Can one medical provider in Kentucky use the state Department of Revenue to collect money it claims its patients owe by:
levying bank accounts and paychecks,
placing liens on real property and
seizing a patient’s state tax return?
That was the question before the Kentucky Supreme Court last Thursday in UK Healthcare v. Moore.
Private attorney Doug Richards brought a claim challenging the Kentucky Department of Revenue’s practice of collecting medical debts on behalf of UK Healthcare (UK Hospital). The DOR collects these debts using its supercharged collection powers—garnishing wages, seizing funds in bank accounts, intercepting state tax refunds—without ever filing a lawsuit.
Multiple legal agencies filed amicus briefs in the case articulating the various ways the Department of Revenue’s collection activity violates the law, harms Kentuckians, and gives UK Healthcare an unfair advantage by allowing it to collect its debts more effectively than other medical providers.
The Kentucky Justice Association wrote a brief detailing the location of UK Hospital in the landscape of Kentucky’s government along with UK’s claim of sovereign immunity. Kentucky Equal Justice Center wrote on the unfair advantage this practice gave UK Hospital, the unfairness of allowing debt collection without judicial oversight, and the distorting effects this practice has on the marketplace of medical providers. Finally, Kentucky’s four legal aid organizations (Legal Aid Society, Legal Aid of the Bluegrass, AppalReD Legal Aid, and Kentucky Legal Aid) filed a brief on the impact this practice has on their extraordinarily vulnerable clients.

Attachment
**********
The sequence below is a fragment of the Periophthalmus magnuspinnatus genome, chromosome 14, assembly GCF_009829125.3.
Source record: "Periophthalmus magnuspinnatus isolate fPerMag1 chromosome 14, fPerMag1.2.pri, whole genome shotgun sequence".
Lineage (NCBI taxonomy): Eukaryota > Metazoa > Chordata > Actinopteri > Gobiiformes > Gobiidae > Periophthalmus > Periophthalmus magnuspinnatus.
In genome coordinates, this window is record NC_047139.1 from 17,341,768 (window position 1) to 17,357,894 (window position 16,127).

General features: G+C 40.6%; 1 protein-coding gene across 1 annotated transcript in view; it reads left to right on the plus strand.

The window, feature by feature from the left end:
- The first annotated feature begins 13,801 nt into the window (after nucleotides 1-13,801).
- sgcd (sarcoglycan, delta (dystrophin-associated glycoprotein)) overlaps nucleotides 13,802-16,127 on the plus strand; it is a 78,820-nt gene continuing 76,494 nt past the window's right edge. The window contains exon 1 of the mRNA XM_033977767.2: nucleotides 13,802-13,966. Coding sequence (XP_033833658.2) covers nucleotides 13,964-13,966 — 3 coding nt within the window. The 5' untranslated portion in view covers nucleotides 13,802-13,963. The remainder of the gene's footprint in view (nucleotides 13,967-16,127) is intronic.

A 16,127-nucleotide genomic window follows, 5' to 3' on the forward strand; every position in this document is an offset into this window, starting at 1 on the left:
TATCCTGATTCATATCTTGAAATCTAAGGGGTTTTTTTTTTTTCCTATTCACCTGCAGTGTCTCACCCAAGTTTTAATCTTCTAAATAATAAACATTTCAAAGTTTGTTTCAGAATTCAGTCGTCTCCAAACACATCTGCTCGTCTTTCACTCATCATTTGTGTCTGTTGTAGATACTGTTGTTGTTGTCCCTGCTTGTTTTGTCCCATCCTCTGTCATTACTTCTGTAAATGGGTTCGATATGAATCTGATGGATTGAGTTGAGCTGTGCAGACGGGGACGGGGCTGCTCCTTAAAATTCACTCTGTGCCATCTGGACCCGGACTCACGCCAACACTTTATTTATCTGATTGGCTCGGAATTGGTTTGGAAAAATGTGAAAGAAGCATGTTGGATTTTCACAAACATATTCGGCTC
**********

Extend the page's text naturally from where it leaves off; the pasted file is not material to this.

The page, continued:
Here is a link to a Dropbox folder of all the briefs before the Kentucky Supreme Court, including the three amicus briefs filed to challenge the practice of the Department of Revenue collecting medical debts for UK Healthcare. (KJA’s brief was written by Kevin Burke, one of the most skilled appellate writers I know, in case you were looking for a model of clear and authoritative writing.)
I will also just mention that KEJC’s brief contains the absolute best line I’ll ever write in a legal brief, no question:
This case highlights just one of the many ways that medical billing, medical debt, and collection of medical debt is messed up in this state. According to the National Consumer Law Center, 27% of Kentuckians have medical debt that has been referred to collection agencies. In nonwhite areas of Kentucky, the percentage escalates dramatically: 49% of people have medical debt in collections.
All the companies collecting medical debt in Kentucky should play by the same rules and there should be a judge making sure of it. That’s not happening now and it’s crucially important for UK Healthcare’s patients that the Kentucky Supreme Court end this abusive, unfair practice.